We also saved money. The most important number to me is our truck “payment.” We used our savings to buy Black Beauty, a 2007 Volvo 780. We added the Auxiliary Power Unit, did a few upgrades, including a large repair, three months after the purchase, that no one spotted in the $500 worth of pre-purchase inspections that we paid for. To that total, I added interest and rounded up, creating a $90,000, three-year loan to repay our savings so that in 2014 we will have money towards our next truck. Two years into our loan, we are, in bank talk, current. It’s easy to let repaying savings slide because no bill comes every month.
We have big plans for 2012. So far this year we have taken the mandatory Landstar business course for new Owner Operators, had our truck inspected, Landstar requires an inspection every 120 days.
We have added two endorsements to our Commercial Drivers License, which is already Hazardous Materials rated. We can now drive tankers and doubles and triples. The tanker endorsement, which is required as of July 2011 for pulling liquid totes, more than 119 gallons each with an aggregate capacity over 1,000 gallons, filled or empty, inside the dry box or on a flatbed. And the doubles and triples, which I am not keen on pulling because it is much harder to find parking for a vehicle, which bends in three or four places. We did it to keep our options open. And this past weekend we were licensed to ride motorcycles, a vital step, particularly for me who has never driven a motorcycle — MacGyver had me on the back of his motorcycle on our second date, our first date he took me flying in a Cessna single engine plane — because this is where our 2012 plans start.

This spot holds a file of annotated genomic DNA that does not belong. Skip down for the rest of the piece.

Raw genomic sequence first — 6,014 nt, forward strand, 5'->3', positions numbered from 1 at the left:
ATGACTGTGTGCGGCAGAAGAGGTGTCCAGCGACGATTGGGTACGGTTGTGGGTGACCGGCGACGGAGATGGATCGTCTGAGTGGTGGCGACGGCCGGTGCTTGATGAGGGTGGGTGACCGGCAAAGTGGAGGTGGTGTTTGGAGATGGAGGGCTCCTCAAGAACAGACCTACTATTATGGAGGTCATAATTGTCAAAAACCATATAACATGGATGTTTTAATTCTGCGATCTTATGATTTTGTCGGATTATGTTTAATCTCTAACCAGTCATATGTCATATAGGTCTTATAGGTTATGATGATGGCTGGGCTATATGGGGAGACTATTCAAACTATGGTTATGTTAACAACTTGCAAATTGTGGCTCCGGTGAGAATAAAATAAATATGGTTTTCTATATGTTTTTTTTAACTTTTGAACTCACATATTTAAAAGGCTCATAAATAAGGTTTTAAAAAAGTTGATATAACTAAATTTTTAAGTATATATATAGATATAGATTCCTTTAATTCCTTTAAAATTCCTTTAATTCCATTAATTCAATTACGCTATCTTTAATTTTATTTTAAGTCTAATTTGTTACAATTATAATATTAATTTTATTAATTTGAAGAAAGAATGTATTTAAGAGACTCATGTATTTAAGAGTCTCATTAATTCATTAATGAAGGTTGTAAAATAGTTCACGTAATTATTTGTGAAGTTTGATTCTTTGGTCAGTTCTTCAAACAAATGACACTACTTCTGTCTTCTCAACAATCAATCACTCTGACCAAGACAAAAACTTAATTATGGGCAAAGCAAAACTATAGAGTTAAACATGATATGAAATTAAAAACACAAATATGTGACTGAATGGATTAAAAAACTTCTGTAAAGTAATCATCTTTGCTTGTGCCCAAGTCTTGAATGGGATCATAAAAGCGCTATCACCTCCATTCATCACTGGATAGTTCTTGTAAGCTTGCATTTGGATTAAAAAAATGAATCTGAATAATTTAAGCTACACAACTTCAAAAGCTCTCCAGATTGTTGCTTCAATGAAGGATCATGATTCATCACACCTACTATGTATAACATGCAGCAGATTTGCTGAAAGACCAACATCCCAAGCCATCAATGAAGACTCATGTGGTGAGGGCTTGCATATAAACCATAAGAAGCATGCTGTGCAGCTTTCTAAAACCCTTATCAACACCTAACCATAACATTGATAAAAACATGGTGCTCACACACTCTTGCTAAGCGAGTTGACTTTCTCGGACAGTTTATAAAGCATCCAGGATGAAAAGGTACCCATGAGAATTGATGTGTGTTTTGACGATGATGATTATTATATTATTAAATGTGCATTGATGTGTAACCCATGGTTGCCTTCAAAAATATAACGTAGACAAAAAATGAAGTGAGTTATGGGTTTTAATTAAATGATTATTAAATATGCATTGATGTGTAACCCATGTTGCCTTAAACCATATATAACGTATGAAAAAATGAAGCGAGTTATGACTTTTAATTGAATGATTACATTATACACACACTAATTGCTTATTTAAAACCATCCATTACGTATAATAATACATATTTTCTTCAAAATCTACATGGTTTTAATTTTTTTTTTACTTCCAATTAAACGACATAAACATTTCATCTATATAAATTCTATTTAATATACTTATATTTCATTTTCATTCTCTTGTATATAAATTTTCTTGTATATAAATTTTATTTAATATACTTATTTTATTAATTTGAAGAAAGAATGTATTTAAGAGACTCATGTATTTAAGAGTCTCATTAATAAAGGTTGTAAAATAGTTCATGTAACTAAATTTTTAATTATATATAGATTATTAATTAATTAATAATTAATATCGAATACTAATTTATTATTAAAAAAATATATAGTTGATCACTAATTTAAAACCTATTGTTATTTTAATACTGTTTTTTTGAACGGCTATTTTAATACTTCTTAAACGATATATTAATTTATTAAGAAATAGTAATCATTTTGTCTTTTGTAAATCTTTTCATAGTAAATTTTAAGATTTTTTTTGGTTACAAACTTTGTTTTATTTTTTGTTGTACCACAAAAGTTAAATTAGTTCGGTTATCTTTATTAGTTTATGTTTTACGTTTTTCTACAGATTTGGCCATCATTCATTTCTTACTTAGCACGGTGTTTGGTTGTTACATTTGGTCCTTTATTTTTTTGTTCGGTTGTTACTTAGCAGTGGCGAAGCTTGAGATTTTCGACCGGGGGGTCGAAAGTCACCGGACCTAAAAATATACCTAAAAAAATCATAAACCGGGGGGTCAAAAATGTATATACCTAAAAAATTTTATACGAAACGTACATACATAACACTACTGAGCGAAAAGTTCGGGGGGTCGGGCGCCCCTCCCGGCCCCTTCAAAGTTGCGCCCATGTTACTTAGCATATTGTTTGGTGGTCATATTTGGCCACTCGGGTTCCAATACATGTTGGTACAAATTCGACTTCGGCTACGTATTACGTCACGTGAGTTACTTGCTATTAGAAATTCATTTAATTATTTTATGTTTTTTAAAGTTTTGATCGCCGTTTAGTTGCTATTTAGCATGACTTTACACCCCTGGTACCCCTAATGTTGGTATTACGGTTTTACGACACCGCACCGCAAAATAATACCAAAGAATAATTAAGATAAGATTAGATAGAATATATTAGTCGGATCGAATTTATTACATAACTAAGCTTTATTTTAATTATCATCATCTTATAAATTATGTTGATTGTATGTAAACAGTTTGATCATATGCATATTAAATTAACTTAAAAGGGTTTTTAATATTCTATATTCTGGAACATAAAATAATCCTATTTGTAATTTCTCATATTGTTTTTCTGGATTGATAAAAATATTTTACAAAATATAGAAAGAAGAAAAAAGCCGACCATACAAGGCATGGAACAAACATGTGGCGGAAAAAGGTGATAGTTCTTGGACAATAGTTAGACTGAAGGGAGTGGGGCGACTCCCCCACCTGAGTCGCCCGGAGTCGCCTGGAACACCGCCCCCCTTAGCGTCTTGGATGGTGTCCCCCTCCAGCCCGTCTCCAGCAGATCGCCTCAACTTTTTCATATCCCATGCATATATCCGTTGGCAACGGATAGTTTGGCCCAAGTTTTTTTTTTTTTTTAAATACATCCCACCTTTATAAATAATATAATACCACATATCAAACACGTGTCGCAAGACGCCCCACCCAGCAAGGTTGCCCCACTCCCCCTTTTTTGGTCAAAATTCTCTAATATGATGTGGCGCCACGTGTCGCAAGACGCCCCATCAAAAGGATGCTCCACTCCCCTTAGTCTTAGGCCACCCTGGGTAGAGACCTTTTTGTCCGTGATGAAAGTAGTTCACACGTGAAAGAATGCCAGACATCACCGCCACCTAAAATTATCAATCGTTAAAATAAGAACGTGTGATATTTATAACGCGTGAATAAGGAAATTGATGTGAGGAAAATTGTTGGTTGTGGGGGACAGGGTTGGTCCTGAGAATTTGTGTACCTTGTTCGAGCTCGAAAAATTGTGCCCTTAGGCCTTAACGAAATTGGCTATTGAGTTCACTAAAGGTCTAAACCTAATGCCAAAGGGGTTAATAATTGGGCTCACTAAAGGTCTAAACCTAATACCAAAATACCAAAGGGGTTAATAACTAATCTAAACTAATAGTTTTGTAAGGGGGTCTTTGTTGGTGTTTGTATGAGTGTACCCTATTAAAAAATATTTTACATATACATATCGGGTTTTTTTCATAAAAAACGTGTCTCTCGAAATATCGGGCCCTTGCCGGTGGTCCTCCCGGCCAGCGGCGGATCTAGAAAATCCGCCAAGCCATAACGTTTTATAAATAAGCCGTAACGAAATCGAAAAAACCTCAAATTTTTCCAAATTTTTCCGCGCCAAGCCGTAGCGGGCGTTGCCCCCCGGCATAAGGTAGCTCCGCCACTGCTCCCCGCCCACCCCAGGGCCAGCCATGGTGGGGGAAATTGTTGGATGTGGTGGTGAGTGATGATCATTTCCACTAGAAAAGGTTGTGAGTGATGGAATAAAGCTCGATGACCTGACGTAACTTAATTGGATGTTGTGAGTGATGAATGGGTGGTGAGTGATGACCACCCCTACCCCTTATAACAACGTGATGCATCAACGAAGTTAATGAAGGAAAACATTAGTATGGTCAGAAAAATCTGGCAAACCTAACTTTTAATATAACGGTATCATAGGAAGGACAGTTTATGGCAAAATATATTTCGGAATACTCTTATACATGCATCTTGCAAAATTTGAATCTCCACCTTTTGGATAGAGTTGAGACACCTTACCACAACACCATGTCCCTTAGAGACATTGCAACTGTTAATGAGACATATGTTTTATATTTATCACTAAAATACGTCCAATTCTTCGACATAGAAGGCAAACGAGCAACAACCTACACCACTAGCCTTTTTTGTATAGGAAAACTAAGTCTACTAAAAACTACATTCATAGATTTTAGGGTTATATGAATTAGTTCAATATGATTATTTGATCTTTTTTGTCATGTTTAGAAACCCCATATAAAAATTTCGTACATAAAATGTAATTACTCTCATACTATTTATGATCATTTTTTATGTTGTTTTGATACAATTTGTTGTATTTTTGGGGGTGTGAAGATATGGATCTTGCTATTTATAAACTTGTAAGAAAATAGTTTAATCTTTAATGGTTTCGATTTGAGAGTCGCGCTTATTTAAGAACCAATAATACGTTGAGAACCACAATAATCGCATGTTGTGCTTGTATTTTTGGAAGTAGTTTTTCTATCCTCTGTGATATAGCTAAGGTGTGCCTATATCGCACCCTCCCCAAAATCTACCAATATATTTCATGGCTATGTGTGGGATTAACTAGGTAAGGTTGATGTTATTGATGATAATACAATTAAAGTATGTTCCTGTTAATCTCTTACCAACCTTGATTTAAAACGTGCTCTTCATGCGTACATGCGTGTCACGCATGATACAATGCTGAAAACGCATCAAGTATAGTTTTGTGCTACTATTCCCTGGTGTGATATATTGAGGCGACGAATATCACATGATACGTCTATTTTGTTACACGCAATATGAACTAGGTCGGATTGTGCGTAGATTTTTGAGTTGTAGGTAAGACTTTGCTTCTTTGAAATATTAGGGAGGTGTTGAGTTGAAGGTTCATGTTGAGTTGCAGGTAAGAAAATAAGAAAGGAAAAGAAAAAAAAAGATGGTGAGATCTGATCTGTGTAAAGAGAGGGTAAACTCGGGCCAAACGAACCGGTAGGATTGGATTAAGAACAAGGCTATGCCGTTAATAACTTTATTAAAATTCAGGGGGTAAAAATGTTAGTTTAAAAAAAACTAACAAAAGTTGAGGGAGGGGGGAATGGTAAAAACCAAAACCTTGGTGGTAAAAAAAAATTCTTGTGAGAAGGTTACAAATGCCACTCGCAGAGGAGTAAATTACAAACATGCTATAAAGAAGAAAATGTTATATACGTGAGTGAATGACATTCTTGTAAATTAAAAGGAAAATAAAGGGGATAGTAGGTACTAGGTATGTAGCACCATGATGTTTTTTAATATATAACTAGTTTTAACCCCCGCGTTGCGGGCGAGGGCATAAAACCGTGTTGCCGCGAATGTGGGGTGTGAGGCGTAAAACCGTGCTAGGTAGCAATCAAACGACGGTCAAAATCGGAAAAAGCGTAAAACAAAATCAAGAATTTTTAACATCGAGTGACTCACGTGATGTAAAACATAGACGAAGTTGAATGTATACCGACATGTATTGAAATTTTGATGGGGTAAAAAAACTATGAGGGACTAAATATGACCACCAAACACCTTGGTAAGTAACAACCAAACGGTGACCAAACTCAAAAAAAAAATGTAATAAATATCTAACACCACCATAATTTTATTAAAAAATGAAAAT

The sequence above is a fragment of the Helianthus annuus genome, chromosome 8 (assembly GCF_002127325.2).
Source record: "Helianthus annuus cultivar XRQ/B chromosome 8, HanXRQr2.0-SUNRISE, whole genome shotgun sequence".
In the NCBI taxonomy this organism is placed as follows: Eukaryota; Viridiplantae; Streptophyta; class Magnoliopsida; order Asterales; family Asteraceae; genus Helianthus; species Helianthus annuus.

We are preparing to carry a Vespa scooter on the tractor. MacGyver has been wearing his Michelangelo hat designing a “garage” for the back of the tractor. This is not a simple box, we need a system to hold the scooter during travel and to raise and lower it to the ground. We do not want to change our wheelbase, the distance between the center of the steer tires and the mid-point between the front and rear drive axles because we want to be able to take Canadian freight and the maximum allowed wheelbase in Canada is 244 inches. There are weight and height considerations in carrying the Vespa and garage. We will have to move the Fifth Wheel back to accommodate the box, there will be fuel efficiency issues, and we want to minimize the effect on our 80,000 pound gross vehicle weight rating.
We need to put fenders on the drive tires, the first big problem, we encountered. The mounting position of the fenders will depend on the position of the Fifth Wheel and we’re not sure about that yet. That was pushed to the bottom of the list.
He removed the batwings from the tractor to accommodate the box, remounted the back up lights the tractor marker lights and then mounted my birthday bling. Turns out Black Beauty and I have the same birthday, really, her engine is stamped as proof. She is a little younger than me in people years. Her six years at 550,000 miles makes her about 47. Most truck owners expect her to have a working life span of about 800,000 miles. But she is aging gracefully under MacGyver’s watchful eye. He pampers her. Only the best of everything because we want the option to keep her on the road for 1.2 million miles.
MacGyver bought us aerodynamic hood mirrors, with their sleek, sexy, matte black arms and an in-your-face rectangular mirror to help us old broads continue to turn heads.